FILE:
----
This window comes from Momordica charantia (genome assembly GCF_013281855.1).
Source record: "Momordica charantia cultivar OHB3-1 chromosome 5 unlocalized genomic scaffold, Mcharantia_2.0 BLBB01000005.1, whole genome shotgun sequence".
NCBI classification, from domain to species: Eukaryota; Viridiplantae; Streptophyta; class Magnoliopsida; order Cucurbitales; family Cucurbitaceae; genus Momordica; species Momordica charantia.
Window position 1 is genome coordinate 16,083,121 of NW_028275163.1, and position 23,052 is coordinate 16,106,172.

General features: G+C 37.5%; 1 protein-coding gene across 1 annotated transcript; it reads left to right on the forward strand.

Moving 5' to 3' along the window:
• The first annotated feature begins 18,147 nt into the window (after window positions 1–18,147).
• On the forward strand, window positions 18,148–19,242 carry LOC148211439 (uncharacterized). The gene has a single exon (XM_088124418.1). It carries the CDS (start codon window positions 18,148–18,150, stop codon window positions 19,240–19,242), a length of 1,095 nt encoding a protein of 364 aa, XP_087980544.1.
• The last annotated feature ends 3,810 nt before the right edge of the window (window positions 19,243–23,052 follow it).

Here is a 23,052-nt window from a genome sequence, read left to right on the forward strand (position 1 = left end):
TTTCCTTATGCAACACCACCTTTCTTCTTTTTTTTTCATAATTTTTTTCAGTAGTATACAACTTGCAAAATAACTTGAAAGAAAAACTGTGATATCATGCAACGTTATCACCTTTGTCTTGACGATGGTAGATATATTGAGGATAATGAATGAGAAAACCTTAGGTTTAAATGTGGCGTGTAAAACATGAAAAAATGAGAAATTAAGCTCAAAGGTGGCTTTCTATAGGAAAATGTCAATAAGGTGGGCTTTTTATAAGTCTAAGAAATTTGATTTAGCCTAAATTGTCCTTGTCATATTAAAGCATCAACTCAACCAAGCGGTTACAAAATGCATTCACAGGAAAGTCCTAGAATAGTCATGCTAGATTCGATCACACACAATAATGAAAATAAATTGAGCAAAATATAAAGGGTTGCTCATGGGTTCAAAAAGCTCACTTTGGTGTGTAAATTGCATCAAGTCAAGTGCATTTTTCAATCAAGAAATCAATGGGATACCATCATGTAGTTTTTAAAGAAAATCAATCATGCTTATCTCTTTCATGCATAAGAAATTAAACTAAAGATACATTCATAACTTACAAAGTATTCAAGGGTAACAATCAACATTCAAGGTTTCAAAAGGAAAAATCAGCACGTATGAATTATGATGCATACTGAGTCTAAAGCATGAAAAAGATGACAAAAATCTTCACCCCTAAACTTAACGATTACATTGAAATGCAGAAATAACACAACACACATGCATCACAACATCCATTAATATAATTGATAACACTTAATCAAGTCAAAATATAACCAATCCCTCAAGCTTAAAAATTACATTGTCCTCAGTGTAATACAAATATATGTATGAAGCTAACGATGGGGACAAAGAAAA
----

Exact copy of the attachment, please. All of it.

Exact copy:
This window comes from Momordica charantia (genome assembly GCF_013281855.1).
Source record: "Momordica charantia cultivar OHB3-1 chromosome 5 unlocalized genomic scaffold, Mcharantia_2.0 BLBB01000005.1, whole genome shotgun sequence".
NCBI classification, from domain to species: Eukaryota; Viridiplantae; Streptophyta; class Magnoliopsida; order Cucurbitales; family Cucurbitaceae; genus Momordica; species Momordica charantia.
Window position 1 is genome coordinate 16,083,121 of NW_028275163.1, and position 23,052 is coordinate 16,106,172.

General features: G+C 37.5%; 1 protein-coding gene across 1 annotated transcript; it reads left to right on the forward strand.

Moving 5' to 3' along the window:
• The first annotated feature begins 18,147 nt into the window (after window positions 1–18,147).
• On the forward strand, window positions 18,148–19,242 carry LOC148211439 (uncharacterized). The gene has a single exon (XM_088124418.1). It carries the CDS (start codon window positions 18,148–18,150, stop codon window positions 19,240–19,242), a length of 1,095 nt encoding a protein of 364 aa, XP_087980544.1.
• The last annotated feature ends 3,810 nt before the right edge of the window (window positions 19,243–23,052 follow it).

Here is a 23,052-nt window from a genome sequence, read left to right on the forward strand (position 1 = left end):
TTTCCTTATGCAACACCACCTTTCTTCTTTTTTTTTCATAATTTTTTTCAGTAGTATACAACTTGCAAAATAACTTGAAAGAAAAACTGTGATATCATGCAACGTTATCACCTTTGTCTTGACGATGGTAGATATATTGAGGATAATGAATGAGAAAACCTTAGGTTTAAATGTGGCGTGTAAAACATGAAAAAATGAGAAATTAAGCTCAAAGGTGGCTTTCTATAGGAAAATGTCAATAAGGTGGGCTTTTTATAAGTCTAAGAAATTTGATTTAGCCTAAATTGTCCTTGTCATATTAAAGCATCAACTCAACCAAGCGGTTACAAAATGCATTCACAGGAAAGTCCTAGAATAGTCATGCTAGATTCGATCACACACAATAATGAAAATAAATTGAGCAAAATATAAAGGGTTGCTCATGGGTTCAAAAAGCTCACTTTGGTGTGTAAATTGCATCAAGTCAAGTGCATTTTTCAATCAAGAAATCAATGGGATACCATCATGTAGTTTTTAAAGAAAATCAATCATGCTTATCTCTTTCATGCATAAGAAATTAAACTAAAGATACATTCATAACTTACAAAGTATTCAAGGGTAACAATCAACATTCAAGGTTTCAAAAGGAAAAATCAGCACGTATGAATTATGATGCATACTGAGTCTAAAGCATGAAAAAGATGACAAAAATCTTCACCCCTAAACTTAACGATTACATTGAAATGCAGAAATAACACAACACACATGCATCACAACATCCATTAATATAATTGATAACACTTAATCAAGTCAAAATATAACCAATCCCTCAAGCTTAAAAATTACATTGTCCTCAGTGTAATACAAATATATGTATGAAGCTAACGATGGGGACAAAGAAAA